In 2013, Copenhagen—a city of ebullient cyclists—launched the mother of all city bike schemes. Its white bikes were fitted with motors and GPS-enabled tablets—expensive, but designed for a place whose people and visitors truly believed cycling was the best way forward.
Now the city that pioneered its first shared bikes in 1995 is facing a stark possibility: no bike share scheme at all.
The Danish capital is embroiled in a battle with the company that said it could deliver the fancy new bikes and has so far failed to do so. The collapse of the deal could mean millions in lost krone, and the termination of a trailblazing scheme for shared urban cycling that was emulated in cities around the world.
Gobike, the company that won the contract to supply the city with bikes in 2012, should have delivered 1,860 of them by now, but has only managed to make and install 424. Its apparent inability to fulfill the order has led the city to issue an ultimatum: Deliver the remaining bikes—almost 1,500 of them—before the end of the month, or the project will be scrapped.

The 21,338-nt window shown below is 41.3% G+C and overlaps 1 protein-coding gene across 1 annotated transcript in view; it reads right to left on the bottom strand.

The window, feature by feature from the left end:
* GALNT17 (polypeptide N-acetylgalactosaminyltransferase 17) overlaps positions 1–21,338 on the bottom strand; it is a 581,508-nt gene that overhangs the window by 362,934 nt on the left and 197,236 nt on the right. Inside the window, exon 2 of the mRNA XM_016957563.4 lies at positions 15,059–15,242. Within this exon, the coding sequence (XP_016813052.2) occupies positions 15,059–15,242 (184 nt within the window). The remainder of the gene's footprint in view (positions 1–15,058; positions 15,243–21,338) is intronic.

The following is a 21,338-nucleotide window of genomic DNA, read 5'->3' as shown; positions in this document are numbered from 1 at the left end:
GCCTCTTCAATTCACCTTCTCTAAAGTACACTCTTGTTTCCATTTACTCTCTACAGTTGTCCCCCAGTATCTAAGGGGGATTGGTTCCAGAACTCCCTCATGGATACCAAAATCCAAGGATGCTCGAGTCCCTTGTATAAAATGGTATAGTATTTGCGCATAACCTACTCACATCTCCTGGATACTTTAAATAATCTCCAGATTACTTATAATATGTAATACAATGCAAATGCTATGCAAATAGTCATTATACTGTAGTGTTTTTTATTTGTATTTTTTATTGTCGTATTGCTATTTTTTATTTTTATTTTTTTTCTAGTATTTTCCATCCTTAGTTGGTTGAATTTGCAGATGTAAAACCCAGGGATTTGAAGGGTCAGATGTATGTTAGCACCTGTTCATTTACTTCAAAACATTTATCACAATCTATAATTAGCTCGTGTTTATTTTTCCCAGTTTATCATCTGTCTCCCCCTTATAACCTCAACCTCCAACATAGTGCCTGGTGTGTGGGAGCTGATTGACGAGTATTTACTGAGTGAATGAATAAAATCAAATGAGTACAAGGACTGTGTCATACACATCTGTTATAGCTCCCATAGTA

Torben Aagaard, Gobike’s CEO, has said that the company will try to deliver the bikes in time (link in Danish). In a written statement sent to Quartz, he said the company was “working hard on a solution that can get the city bikes onto Copenhagen streets. We think we can do it.”
The alternative is bleak, both for Gobike and for Copenhagen’s city bike future. The previous bike-share scheme—which used what one blogger nostalgically called “the goofiest bicycles in history”—was discontinued in 2012. If the company goes bankrupt, a possibility raised (link in Danish) by the Danish news organization DR, or fails to deliver, then the 424 bikes that are on the streets now will also be removed.